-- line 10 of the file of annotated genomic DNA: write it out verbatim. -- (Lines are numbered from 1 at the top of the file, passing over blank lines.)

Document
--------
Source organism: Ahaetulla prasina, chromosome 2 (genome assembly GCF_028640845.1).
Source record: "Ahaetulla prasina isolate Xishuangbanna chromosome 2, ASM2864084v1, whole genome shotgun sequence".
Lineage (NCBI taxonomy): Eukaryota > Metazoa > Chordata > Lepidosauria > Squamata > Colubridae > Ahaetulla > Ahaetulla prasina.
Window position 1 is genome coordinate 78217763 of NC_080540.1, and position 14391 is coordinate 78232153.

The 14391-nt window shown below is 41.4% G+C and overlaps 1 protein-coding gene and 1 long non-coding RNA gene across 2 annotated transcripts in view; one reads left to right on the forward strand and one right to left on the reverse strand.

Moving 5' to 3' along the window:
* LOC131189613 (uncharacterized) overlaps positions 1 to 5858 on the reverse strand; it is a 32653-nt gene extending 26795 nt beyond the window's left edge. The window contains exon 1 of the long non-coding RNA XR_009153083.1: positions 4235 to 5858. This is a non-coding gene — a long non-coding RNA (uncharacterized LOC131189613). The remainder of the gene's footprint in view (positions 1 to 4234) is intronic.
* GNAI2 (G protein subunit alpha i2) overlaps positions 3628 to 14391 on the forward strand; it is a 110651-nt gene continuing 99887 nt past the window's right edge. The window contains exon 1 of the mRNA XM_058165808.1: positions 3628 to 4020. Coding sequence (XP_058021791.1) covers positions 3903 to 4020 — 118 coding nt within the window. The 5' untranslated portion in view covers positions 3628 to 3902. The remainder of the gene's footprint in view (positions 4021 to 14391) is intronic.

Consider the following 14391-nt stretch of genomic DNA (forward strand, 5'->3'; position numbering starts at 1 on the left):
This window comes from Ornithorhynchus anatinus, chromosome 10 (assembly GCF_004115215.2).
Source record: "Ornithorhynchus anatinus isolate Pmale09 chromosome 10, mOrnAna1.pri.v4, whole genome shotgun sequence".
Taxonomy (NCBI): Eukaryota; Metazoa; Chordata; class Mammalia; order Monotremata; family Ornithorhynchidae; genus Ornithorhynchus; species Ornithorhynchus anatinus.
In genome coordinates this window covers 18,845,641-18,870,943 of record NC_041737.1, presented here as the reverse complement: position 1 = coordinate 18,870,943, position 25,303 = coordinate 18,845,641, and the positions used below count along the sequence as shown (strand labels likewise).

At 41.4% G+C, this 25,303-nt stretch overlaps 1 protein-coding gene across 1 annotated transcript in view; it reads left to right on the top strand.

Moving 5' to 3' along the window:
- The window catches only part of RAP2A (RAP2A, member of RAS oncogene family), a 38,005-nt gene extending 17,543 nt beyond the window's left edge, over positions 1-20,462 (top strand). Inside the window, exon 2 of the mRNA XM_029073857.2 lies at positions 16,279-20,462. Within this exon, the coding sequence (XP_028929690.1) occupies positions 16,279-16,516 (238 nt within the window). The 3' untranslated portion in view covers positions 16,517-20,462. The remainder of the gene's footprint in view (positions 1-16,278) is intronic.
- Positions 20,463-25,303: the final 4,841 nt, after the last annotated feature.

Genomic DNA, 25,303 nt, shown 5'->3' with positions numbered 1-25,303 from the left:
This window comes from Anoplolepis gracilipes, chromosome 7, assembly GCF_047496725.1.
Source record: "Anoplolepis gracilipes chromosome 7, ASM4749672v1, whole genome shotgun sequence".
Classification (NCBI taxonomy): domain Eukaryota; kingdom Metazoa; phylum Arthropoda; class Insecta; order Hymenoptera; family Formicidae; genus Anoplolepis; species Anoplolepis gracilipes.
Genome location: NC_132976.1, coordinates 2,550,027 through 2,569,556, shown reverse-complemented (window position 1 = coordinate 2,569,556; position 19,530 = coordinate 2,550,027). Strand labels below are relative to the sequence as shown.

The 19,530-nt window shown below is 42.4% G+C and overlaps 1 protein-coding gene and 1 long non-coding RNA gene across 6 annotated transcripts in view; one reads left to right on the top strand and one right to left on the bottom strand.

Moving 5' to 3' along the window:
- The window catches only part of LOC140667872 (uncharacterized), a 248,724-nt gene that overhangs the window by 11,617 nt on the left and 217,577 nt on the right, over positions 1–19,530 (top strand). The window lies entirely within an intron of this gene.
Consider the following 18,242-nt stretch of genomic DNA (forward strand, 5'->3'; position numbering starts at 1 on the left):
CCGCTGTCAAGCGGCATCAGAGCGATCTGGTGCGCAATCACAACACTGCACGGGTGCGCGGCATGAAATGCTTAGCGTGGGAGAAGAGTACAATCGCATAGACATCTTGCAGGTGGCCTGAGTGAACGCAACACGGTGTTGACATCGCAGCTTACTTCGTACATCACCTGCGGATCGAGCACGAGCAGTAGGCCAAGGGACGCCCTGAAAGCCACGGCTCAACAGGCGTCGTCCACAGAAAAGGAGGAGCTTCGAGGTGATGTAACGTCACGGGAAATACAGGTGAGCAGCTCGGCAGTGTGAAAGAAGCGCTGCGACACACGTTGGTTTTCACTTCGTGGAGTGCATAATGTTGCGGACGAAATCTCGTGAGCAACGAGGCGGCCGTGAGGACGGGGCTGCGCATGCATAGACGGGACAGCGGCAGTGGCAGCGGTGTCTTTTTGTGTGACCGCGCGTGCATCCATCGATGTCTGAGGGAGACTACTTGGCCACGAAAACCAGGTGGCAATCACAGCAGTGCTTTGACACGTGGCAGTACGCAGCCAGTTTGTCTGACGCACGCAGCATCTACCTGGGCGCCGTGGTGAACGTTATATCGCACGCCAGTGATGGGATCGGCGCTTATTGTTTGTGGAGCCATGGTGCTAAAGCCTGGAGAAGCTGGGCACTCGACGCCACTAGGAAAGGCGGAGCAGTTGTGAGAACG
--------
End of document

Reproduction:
This window comes from Ornithorhynchus anatinus, chromosome 10 (assembly GCF_004115215.2).